Death by a thousand explanatory notes

I recently remembered this old monologue from David Mitchell, back when he did a Soapbox thing for the Guardian:

The point he is making is that children will never learn new concepts if we only ever reference things that they already know. Like him, when I came across references in something, I went away and I looked it up. If I couldn’t find it in the handful of books we had in the house, and it wasn’t on Encarta, bad luck to me. More often than not, asking someone else normally sorted it out.

I was set to thinking about this in relation to our preaching. Received wisdom tends to suggest that we shouldn’t reference things outside of people’s experience and knowledge. But if our job is to teach the Bible, and if our church is full of exactly the kind of people you would hope would be there, just like those working in children’s television, the people in front of us won’t really know much about what we’re talking about at all. Unchurched unbelievers and baby Christians simply won’t get the references and will hear of a lot less if we refuse to tell them stuff because they don’t already know about it.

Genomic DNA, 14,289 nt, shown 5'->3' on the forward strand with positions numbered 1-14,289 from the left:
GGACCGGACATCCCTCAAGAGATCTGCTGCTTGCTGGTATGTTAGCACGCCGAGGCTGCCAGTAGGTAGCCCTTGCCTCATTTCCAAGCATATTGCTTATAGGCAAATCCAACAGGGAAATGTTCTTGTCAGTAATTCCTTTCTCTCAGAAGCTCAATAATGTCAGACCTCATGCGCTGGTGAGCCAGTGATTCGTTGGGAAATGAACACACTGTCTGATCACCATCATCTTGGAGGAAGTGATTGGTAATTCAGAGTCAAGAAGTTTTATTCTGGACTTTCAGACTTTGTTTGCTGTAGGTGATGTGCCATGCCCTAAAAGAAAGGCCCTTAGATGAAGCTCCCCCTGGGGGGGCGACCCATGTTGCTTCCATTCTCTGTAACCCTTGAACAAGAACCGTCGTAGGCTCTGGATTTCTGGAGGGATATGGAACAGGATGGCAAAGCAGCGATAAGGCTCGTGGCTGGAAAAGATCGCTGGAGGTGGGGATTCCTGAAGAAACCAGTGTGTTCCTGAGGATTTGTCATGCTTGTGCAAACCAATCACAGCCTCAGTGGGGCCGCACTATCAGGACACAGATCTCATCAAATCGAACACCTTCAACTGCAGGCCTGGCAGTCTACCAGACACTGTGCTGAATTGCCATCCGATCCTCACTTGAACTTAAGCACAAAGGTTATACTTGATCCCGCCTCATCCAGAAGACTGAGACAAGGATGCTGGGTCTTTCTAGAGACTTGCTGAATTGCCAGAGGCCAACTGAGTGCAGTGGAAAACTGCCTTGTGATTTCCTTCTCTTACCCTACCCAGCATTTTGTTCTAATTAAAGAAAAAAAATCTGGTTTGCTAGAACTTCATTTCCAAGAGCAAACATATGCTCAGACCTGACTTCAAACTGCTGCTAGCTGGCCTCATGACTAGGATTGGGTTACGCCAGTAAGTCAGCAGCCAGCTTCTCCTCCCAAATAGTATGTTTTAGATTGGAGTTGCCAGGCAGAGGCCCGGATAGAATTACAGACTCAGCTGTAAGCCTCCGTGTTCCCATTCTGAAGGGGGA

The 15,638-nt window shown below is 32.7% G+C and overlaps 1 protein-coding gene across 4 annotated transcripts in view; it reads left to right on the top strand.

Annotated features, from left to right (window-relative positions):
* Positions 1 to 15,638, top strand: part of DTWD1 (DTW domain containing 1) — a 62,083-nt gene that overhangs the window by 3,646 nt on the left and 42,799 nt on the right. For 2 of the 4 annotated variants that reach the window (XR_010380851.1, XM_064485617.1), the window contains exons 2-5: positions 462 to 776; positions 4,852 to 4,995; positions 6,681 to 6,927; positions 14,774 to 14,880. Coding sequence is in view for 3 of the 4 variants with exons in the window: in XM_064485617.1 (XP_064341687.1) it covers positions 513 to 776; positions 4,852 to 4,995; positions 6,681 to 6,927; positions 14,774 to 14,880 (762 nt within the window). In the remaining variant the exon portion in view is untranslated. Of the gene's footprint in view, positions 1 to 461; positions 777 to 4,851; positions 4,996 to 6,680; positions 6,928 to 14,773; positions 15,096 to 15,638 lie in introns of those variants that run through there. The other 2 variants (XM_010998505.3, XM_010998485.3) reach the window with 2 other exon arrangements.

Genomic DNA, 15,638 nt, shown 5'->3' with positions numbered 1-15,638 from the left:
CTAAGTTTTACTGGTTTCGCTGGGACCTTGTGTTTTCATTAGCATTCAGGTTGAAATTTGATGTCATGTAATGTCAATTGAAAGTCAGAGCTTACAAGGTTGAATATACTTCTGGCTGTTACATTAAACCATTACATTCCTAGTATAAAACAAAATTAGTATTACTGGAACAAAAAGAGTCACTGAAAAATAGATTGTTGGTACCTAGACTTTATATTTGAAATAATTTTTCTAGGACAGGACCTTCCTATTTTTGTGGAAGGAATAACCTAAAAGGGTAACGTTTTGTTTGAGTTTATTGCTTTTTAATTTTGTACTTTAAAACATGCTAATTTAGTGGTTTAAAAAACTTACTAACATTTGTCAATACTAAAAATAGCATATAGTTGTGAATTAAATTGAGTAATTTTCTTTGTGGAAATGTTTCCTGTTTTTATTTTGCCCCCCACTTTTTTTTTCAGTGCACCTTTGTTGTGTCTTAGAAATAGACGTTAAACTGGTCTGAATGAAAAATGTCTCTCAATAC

I think David Mitchell hits on something: ‘The whole experience of being a child is hearing words, ideas and references you don’t understand and either working them out by context, asking someone or looking them up.’ By the same token, the whole experience of being an unbeliever or brand new Christian in a church is that you will hear words, ideas and references that you don’t immediately understand. We can try to mitigate that in our preaching and teaching as much as we like, but in the end, if we try to stay within already known frames of reference nobody is going to be learning very much at all. Better, surely, to run headlong into the concepts and references that these folks don’t yet know (and, let’s be honest, thanks to this prevailing wisdom, many seasoned believers don’t know them too) and let them work it out by context, looking it up or asking someone.

And I agree with him about the issue of curiosity. I am not convinced that people immediately turn off when they encounter something they haven’t heard before. Often, it piques their curiosity and causes them to at least ask, ‘I wonder what that is?’ My son, who is only 7, is constantly reading and looking things up because he finds them interesting. At the minute, his interests seem to be dominated by stuff to do with the sea, geography about Asia and anything related to Nintendo Switch. He went through a period of watching old travel documentaries by Michael Palin because he found them interesting. He constantly ran into stuff he didn’t get. But when he watches TV and doesn’t understand stuff, he asks about it or looks it up. He never just turns it off.